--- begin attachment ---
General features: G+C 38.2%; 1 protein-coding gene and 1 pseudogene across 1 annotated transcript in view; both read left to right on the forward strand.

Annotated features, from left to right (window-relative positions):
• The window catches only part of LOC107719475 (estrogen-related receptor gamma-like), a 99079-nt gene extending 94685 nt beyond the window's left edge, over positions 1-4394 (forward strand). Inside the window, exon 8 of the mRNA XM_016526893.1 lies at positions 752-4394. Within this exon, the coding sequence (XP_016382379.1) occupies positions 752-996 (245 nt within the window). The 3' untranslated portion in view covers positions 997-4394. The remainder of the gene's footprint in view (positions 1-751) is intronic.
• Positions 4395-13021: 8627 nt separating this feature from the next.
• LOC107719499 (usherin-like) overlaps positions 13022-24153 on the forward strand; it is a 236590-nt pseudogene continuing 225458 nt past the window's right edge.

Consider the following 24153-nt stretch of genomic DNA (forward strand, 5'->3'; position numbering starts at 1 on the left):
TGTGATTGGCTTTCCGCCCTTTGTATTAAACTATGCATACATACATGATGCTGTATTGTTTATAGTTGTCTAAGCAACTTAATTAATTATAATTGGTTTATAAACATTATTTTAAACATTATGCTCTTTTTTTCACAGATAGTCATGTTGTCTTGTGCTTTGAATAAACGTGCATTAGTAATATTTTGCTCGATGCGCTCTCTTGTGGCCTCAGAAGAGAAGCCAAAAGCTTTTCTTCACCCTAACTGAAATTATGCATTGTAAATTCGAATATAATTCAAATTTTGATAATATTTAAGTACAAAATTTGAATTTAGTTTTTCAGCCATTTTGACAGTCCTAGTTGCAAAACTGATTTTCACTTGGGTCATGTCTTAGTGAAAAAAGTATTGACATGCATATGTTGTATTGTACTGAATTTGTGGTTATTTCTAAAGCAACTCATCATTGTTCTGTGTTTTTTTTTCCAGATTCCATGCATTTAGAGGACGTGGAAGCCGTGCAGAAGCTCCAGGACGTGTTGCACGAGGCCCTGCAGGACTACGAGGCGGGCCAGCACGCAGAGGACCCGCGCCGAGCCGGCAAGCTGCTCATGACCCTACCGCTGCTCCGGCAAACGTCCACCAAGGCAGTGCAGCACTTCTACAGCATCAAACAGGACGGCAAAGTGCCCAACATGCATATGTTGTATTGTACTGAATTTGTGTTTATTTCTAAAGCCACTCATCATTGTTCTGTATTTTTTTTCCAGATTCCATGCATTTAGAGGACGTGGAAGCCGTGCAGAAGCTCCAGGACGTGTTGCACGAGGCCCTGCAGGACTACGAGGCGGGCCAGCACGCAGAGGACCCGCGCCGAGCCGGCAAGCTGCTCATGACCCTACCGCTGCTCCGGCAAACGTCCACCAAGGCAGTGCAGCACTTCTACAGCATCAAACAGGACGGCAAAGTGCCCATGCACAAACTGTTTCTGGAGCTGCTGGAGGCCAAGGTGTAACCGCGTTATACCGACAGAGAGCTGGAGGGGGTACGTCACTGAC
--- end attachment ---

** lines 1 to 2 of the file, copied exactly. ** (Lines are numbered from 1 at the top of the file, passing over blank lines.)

General features: G+C 38.2%; 1 protein-coding gene and 1 pseudogene across 1 annotated transcript in view; both read left to right on the forward strand.

Annotated features, from left to right (window-relative positions):